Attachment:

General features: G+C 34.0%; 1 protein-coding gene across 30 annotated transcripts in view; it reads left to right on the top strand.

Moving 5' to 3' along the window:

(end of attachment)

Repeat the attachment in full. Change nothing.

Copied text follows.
General features: G+C 34.0%; 1 protein-coding gene across 30 annotated transcripts in view; it reads left to right on the top strand.

Moving 5' to 3' along the window: